This week Jeff Bezos made a huge advance in his ongoing quest to make humankind obsolete: Amazon opened up its first full-sized Amazon Go Grocery, a cashierless supermarket that requires shoppers to interact with exactly zero other humans. The store is located in Seattle’s Capitol Hill neighborhood, just across I-5 from Amazon’s main Emerald City headquarters. Congratulations, Jeff.
Here’s how Amazon Go Grocery works, according to NBC: you enter the grocery store, and scan a QR code from your Amazon app on a turnstile. Amazon then tracks you as you pick up groceries and put them in your cart, a technological advancement that both baffles and terrifies me. The 10,400 square foot store is about a quarter of the size of average supermarkets, but still carries everything a normal grocery does: produce, dairy, meats, beer and wine. Some of the products are provided by Whole Foods (which is owned by Amazon), though the tech giant insists Amazon Go Grocery is neither trying to compete with nor replace the national chain. Amazon opened its first grab-and-go grocery in 2018 on its main campus in Seattle, but the Amazon Go concept, which has now spread throughout the country, is more just snacks and sandwiches.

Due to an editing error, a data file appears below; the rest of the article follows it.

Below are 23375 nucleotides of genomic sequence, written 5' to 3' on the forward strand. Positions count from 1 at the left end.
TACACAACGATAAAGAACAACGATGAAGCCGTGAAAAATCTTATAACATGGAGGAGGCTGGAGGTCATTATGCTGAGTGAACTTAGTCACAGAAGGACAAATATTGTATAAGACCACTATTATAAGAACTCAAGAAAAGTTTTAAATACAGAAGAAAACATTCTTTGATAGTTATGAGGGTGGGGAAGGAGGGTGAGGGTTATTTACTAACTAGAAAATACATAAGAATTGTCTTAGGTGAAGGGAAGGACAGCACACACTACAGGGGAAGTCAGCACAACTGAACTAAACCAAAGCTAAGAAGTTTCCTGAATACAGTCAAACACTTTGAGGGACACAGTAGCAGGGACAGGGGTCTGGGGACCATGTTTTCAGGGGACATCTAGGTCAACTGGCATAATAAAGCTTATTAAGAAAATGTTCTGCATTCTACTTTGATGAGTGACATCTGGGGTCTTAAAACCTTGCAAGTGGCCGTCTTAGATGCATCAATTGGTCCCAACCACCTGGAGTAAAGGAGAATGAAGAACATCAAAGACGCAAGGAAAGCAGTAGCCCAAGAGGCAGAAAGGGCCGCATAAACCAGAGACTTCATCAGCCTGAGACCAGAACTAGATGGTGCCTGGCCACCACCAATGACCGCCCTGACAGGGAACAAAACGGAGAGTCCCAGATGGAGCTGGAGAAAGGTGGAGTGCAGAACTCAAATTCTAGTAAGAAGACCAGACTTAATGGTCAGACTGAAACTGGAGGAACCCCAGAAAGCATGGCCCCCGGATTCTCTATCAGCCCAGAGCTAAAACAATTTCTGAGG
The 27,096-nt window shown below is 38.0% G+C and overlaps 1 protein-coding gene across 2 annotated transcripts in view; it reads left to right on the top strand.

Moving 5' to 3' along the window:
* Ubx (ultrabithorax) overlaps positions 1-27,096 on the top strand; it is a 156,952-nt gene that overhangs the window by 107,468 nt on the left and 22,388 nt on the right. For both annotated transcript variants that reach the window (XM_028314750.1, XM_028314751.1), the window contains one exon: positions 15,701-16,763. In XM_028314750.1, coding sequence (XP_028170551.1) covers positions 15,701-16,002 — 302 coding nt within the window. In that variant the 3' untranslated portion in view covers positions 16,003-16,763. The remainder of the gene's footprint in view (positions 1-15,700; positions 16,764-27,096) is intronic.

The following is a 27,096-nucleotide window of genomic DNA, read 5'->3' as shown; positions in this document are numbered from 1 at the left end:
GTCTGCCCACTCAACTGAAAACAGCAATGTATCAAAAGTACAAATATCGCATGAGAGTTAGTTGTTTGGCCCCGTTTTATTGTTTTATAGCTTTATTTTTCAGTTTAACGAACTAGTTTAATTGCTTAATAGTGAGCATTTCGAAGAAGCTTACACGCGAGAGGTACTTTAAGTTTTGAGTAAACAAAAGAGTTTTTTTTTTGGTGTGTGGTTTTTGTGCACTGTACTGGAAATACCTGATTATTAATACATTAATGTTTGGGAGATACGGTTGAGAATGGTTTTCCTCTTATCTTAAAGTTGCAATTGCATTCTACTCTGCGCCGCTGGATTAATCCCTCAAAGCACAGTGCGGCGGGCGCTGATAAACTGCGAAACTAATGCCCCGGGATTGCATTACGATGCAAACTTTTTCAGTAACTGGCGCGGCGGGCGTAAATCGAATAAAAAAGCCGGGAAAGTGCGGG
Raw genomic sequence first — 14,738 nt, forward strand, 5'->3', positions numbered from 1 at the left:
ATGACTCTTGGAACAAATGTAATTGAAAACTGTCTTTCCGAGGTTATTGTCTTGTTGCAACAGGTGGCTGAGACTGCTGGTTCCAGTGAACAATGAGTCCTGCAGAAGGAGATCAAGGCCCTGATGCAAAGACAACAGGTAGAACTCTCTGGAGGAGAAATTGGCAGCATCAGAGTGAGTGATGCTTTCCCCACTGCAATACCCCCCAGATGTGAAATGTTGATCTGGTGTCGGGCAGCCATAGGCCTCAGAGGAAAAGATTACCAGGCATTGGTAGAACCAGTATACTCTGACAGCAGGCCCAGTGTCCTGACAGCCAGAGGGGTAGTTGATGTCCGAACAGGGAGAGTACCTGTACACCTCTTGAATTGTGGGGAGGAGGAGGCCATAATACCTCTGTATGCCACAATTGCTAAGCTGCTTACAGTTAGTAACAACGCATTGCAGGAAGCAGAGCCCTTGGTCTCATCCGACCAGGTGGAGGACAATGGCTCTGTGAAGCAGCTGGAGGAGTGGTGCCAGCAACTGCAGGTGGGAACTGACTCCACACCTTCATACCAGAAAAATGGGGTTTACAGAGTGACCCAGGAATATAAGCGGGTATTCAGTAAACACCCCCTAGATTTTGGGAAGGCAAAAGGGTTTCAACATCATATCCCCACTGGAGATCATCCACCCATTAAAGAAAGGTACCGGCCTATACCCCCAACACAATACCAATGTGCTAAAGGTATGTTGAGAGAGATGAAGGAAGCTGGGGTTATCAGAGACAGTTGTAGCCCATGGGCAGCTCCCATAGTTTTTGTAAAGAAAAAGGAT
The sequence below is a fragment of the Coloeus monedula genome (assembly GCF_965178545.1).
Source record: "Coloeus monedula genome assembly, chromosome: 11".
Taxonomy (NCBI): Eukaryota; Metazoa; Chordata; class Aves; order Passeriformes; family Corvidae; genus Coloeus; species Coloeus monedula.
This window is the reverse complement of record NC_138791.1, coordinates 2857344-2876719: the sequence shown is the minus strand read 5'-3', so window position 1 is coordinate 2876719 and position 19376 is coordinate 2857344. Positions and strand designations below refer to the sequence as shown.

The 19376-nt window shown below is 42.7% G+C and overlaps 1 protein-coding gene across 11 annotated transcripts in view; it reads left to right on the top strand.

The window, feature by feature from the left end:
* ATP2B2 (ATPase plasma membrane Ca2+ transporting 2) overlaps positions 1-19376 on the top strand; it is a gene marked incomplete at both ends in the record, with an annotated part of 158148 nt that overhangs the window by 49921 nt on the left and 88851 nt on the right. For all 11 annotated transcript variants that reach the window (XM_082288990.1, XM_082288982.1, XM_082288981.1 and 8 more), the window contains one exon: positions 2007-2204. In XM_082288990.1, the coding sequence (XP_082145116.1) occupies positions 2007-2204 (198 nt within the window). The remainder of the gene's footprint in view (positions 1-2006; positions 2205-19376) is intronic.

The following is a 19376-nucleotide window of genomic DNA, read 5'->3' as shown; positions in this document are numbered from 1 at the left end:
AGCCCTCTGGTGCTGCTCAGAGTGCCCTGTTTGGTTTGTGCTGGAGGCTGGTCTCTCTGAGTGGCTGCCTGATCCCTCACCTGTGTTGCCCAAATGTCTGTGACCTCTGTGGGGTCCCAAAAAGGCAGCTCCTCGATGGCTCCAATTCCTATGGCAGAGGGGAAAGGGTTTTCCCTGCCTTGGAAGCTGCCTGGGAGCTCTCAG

Amazon Go Grocery isn’t entirely humanless: a couple dozen employees staff the shelves and answer shoppers questions, though it’s unclear whether they’re allowed to make eye contact with shoppers.
There are indications that Amazon plans to open other, larger Amazon Go Groceries in the next year.
I still have one major question about Amazon Go Grocery: Why? What human need does this expensive, experimental technology fulfill? Are grocery lines getting so long that they’re holding mankind back from happiness? Is making 60-second chit-chat with cashiers really that excruciating? Are Seattlites truly that averse to small talk and eye contact? Does Jeff Bezos think humans really, really shouldn’t be handling and scanning food? I would love some answers on this.